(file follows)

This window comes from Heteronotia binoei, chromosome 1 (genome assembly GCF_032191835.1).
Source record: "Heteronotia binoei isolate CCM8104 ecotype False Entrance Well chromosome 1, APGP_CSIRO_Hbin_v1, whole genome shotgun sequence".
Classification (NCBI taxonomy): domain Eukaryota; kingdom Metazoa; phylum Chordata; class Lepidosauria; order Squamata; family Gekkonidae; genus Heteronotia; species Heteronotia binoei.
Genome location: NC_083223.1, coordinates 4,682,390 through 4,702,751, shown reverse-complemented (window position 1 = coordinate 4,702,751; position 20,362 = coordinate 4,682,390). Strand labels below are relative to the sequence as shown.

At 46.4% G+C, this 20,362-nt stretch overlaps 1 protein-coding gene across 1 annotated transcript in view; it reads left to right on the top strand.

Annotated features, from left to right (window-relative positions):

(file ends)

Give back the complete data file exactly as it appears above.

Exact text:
This window comes from Heteronotia binoei, chromosome 1 (genome assembly GCF_032191835.1).
Source record: "Heteronotia binoei isolate CCM8104 ecotype False Entrance Well chromosome 1, APGP_CSIRO_Hbin_v1, whole genome shotgun sequence".
Classification (NCBI taxonomy): domain Eukaryota; kingdom Metazoa; phylum Chordata; class Lepidosauria; order Squamata; family Gekkonidae; genus Heteronotia; species Heteronotia binoei.
Genome location: NC_083223.1, coordinates 4,682,390 through 4,702,751, shown reverse-complemented (window position 1 = coordinate 4,702,751; position 20,362 = coordinate 4,682,390). Strand labels below are relative to the sequence as shown.

At 46.4% G+C, this 20,362-nt stretch overlaps 1 protein-coding gene across 1 annotated transcript in view; it reads left to right on the top strand.

Annotated features, from left to right (window-relative positions):